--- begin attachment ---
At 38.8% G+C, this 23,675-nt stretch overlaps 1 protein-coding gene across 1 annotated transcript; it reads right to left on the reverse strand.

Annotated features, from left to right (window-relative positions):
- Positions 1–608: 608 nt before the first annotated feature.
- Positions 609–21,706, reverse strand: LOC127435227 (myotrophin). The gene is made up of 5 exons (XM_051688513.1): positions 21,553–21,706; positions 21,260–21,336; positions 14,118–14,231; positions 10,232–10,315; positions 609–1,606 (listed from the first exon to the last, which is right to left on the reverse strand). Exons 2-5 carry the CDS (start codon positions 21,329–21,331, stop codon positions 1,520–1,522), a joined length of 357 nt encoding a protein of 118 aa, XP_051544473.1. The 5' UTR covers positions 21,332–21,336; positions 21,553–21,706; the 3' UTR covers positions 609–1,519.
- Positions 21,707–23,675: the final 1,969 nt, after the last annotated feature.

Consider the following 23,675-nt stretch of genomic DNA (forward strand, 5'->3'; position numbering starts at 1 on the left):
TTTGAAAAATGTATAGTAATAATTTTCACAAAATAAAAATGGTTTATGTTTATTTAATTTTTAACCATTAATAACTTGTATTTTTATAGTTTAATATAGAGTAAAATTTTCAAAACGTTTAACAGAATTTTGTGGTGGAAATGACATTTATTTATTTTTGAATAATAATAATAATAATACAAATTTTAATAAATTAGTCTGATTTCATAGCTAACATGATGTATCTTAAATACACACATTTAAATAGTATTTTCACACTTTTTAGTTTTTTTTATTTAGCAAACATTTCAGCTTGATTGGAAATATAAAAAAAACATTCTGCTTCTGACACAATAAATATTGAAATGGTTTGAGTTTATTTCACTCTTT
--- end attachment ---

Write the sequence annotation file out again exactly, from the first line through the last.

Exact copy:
At 38.8% G+C, this 23,675-nt stretch overlaps 1 protein-coding gene across 1 annotated transcript; it reads right to left on the reverse strand.

Annotated features, from left to right (window-relative positions):
- Positions 1–608: 608 nt before the first annotated feature.
- Positions 609–21,706, reverse strand: LOC127435227 (myotrophin). The gene is made up of 5 exons (XM_051688513.1): positions 21,553–21,706; positions 21,260–21,336; positions 14,118–14,231; positions 10,232–10,315; positions 609–1,606 (listed from the first exon to the last, which is right to left on the reverse strand). Exons 2-5 carry the CDS (start codon positions 21,329–21,331, stop codon positions 1,520–1,522), a joined length of 357 nt encoding a protein of 118 aa, XP_051544473.1. The 5' UTR covers positions 21,332–21,336; positions 21,553–21,706; the 3' UTR covers positions 609–1,519.
- Positions 21,707–23,675: the final 1,969 nt, after the last annotated feature.

Consider the following 23,675-nt stretch of genomic DNA (forward strand, 5'->3'; position numbering starts at 1 on the left):
TTTGAAAAATGTATAGTAATAATTTTCACAAAATAAAAATGGTTTATGTTTATTTAATTTTTAACCATTAATAACTTGTATTTTTATAGTTTAATATAGAGTAAAATTTTCAAAACGTTTAACAGAATTTTGTGGTGGAAATGACATTTATTTATTTTTGAATAATAATAATAATAATACAAATTTTAATAAATTAGTCTGATTTCATAGCTAACATGATGTATCTTAAATACACACATTTAAATAGTATTTTCACACTTTTTAGTTTTTTTTATTTAGCAAACATTTCAGCTTGATTGGAAATATAAAAAAAACATTCTGCTTCTGACACAATAAATATTGAAATGGTTTGAGTTTATTTCACTCTTT